Widor: The Organ Symphonies Vol 3
Joseph Nolan, Cavaille-Coll organ, La Madeleine, Paris
SIGNUM SIGCD 334 65.01
This is proving to be a highly impressive series, and one which you can return to with confidence, knowing that the performances will come up fresh on each hearing. The two symphonies on this disc may not be the most popular but repay careful listening. Joseph Nolan’s approach is studied without being over academic and he allows us to follow the structure of each symphony and to sense where Widor is leading us. Widor’s own comment you must give the organ time to breate and speak seems to lie at the heart of the recording, for we are aware of the atmosphere in La Madeleine before and during the individual movements. There is a real sense of a live performance rather than the cut and paste of many earlier recordings.
The dynamic changes within the church are impressive. Listen to the over-powering impact of the Marcia in the third symphony, followed by the reflective Adagio. Nothing sentimental or insipid in the quieter registration, but a real sensitivity towards the quieter voicing. Equally pleasing are the gentle Andante cantabile of the fourth symphony before the skittering of the Scherzo and the blazing finale. If you have not got the rest of the series – do so! BH
Bach Organ Works: Vol 2
Robert Quinney, Metzler organ, Trinity College, Cambridge
CORO COR 16112 75.11
This is a collection of highly popular works which most organ lovers will already have, some many times over, but I have to admit this is splendidly played and has gone straight to the top of my list when I want a popular Bach Toccata. I particularly liked the joyful approach to BWV540 which has always been a favourite. The pedal is never too heavy and the tempi forward-moving without being over-fast. The great Passacaglia has a sense of narrative which I enjoyed as well as some highly impressive articulation.
Choir of the King’s Consort; the King’s Consort; Robert King
VIVAT 101 67.52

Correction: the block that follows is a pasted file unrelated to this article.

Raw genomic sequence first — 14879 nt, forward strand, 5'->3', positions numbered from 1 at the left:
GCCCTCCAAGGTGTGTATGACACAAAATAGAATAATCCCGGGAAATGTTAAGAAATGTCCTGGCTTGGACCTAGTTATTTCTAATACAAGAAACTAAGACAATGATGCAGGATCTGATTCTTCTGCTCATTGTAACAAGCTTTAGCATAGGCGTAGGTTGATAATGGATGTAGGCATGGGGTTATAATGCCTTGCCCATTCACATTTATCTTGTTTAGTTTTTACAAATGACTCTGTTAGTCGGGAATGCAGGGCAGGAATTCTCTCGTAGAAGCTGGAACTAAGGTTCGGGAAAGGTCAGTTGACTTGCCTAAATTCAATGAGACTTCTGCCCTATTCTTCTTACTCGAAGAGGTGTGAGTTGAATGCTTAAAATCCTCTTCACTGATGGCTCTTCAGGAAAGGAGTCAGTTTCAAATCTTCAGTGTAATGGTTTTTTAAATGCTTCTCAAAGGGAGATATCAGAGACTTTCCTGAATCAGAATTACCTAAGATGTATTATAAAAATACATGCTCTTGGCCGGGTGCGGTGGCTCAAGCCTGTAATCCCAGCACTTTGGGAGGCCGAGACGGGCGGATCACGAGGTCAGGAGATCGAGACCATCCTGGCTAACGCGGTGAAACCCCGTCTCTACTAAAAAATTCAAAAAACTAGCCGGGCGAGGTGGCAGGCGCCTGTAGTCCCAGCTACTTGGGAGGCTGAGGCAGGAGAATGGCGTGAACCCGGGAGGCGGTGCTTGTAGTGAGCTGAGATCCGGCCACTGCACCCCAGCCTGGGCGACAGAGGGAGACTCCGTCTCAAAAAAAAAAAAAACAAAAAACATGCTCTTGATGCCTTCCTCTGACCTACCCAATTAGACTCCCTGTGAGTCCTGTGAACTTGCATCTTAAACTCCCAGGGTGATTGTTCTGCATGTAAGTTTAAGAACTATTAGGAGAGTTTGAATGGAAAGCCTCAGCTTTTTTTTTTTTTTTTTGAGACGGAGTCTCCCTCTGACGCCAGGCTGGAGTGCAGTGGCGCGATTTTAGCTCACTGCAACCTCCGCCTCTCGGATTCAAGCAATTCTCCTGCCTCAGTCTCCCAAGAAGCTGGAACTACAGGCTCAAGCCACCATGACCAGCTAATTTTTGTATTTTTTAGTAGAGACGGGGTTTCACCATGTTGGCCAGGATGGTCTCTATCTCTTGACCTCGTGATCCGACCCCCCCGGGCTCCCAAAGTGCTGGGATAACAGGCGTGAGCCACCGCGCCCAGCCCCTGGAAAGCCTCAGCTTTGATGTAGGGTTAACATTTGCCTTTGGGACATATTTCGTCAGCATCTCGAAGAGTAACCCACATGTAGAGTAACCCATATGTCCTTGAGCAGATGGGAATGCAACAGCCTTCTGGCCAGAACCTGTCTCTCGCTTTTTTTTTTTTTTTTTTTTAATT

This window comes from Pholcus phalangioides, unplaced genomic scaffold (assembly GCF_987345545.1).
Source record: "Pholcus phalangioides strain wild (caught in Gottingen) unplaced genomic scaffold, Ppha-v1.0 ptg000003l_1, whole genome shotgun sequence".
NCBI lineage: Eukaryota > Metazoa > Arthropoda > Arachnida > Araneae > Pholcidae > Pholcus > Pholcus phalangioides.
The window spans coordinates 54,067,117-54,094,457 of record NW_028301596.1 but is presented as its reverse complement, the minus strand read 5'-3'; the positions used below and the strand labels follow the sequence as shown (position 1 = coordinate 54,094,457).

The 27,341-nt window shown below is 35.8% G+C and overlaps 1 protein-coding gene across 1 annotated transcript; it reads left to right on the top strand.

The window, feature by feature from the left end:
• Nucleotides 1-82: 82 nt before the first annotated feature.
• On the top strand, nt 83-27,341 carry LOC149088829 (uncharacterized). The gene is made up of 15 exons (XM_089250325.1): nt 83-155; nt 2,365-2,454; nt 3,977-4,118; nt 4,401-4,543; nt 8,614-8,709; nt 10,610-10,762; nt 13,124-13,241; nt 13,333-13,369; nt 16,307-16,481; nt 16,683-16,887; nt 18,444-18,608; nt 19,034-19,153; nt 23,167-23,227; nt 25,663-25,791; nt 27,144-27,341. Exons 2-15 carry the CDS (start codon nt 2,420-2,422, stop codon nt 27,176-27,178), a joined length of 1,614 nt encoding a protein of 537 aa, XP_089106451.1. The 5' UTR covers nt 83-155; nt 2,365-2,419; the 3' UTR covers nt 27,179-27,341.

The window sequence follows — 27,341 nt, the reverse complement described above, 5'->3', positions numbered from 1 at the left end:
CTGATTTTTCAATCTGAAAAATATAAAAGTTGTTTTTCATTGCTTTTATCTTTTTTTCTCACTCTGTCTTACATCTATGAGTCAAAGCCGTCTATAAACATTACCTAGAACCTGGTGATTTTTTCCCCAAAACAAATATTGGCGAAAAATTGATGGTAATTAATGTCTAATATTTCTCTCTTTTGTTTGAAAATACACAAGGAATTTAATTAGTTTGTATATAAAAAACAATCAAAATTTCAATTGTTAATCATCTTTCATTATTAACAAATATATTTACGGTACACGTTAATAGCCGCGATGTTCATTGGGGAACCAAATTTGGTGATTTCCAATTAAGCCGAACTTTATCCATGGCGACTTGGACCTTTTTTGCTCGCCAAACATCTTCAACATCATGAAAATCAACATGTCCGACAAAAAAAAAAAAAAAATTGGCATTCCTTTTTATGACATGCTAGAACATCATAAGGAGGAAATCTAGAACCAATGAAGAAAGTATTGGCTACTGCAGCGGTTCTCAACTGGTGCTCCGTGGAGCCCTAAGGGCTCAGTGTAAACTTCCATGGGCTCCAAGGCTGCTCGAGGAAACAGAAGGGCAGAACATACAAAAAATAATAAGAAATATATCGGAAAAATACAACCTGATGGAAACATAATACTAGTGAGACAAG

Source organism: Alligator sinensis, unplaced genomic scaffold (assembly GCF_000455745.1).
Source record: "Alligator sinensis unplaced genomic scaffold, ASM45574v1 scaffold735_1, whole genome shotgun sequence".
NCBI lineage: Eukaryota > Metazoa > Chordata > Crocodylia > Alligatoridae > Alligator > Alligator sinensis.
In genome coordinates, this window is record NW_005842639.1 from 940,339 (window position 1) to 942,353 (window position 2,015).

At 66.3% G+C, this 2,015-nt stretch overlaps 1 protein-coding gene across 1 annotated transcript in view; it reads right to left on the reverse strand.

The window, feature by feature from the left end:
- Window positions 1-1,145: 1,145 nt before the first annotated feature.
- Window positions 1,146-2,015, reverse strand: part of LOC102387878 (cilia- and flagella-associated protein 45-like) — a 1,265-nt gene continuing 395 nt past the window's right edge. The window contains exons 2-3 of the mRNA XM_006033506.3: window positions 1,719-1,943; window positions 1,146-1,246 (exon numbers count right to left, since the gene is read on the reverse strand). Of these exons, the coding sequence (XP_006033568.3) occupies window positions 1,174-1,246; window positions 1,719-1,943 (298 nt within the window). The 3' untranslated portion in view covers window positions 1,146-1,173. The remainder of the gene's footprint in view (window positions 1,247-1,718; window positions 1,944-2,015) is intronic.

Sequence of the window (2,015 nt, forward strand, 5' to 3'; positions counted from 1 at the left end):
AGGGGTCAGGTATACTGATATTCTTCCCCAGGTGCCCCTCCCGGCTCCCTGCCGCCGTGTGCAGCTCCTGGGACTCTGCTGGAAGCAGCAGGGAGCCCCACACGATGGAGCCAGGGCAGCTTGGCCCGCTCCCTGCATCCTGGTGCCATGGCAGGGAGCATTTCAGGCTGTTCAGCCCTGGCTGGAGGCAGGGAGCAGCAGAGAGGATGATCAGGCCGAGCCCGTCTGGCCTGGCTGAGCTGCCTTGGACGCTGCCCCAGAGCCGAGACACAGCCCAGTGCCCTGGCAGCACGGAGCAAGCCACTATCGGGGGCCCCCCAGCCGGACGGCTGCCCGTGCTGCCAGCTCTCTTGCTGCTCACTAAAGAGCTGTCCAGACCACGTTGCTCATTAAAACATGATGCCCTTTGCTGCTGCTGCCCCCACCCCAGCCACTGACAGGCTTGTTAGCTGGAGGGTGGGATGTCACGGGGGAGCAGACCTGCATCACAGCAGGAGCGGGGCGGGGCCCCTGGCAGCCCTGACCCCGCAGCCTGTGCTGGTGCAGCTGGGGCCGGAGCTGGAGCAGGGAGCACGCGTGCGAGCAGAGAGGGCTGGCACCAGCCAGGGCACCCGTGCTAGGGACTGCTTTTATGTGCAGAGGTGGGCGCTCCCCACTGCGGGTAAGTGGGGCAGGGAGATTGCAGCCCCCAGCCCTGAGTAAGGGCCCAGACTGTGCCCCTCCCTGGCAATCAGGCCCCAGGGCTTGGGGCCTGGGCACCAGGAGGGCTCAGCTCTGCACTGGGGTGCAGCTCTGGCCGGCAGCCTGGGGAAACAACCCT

I always feel Stanford is unjustly overlooked as a composer. Elgar we know well and Parry pops up with regular well-known lollipops. But what about Stanford? This new cd goes a long way to helping if not restore a reputation then at least bringing four different settings of the Magnificat and Nunc dimittis by Stanford for our delight. Alongside these are Parry’s familiar I was glad, Blessed Pair of Sirens, the Coronation Te Deum and Elgar’s arrangement of Jerusalem (and how good to hear it sung rather than belted with cheers). All splendidly performed with original instrument accompaniment which softens the textures, and crisply sung by the Choir of the King’s Consort.
Britten: Spring Symphony
London Symphony Orchestra and Chorus; Richard Hickox
CHANDOS CHAN 10782 X 58.48
A welcome reissue of a fine recording in the year of Britten’s anniversary. While the Spring Symphony is widely available the accompanying Welcome Ode and setting of Psalm 150 are less well known and thus all the more acceptable.
Schumann: Arrangements for Piano Duet 2
Eckerle Piano Duo
NAXOS 8.572878 73.18
While these are pleasant arrangements one has to admit that the music itself does not really gain anything from the arrangement for piano duet, however well played.
Wolfgang Holzmair; Andreas Haeflinger
CAPRICCIO C 5149
A rich acoustic gives a sense of a live performance for a work which I often feel is a masochistic challenge. While one feels the catharsis at the end, one’s heart is made to suffer all the way. Wolfgang Holzmair makes no attempt to over-characterise, allowing the narrative to unfold with simplicity, while Andreas Haeflinger’s accompaniment is a model of tact. Consider the delicacy of the opening of Der Lindenbaum or the quiet despair of the final Der Leiermann. Probably better not to listen to this alone – music can be devastating.
Early Opera Company, Christian Curnyn
CHANDOS CHAN 0797 66:46, 60:16, 39:27
It is difficult to accept that Serse was written off as a failure when first performed and not revived in the way that Handel did for so many of his operas. That it was composed in extreme haste over the Christmas of 1737 in no way compromised the wit and delicacy of the score itself, which has in recent years become one of his most popular compositions on stage.
This new recording, with a strong cast and exquisite original instrument accompaniment throughout is a valuable addition to the range of CDs and DVDs already available.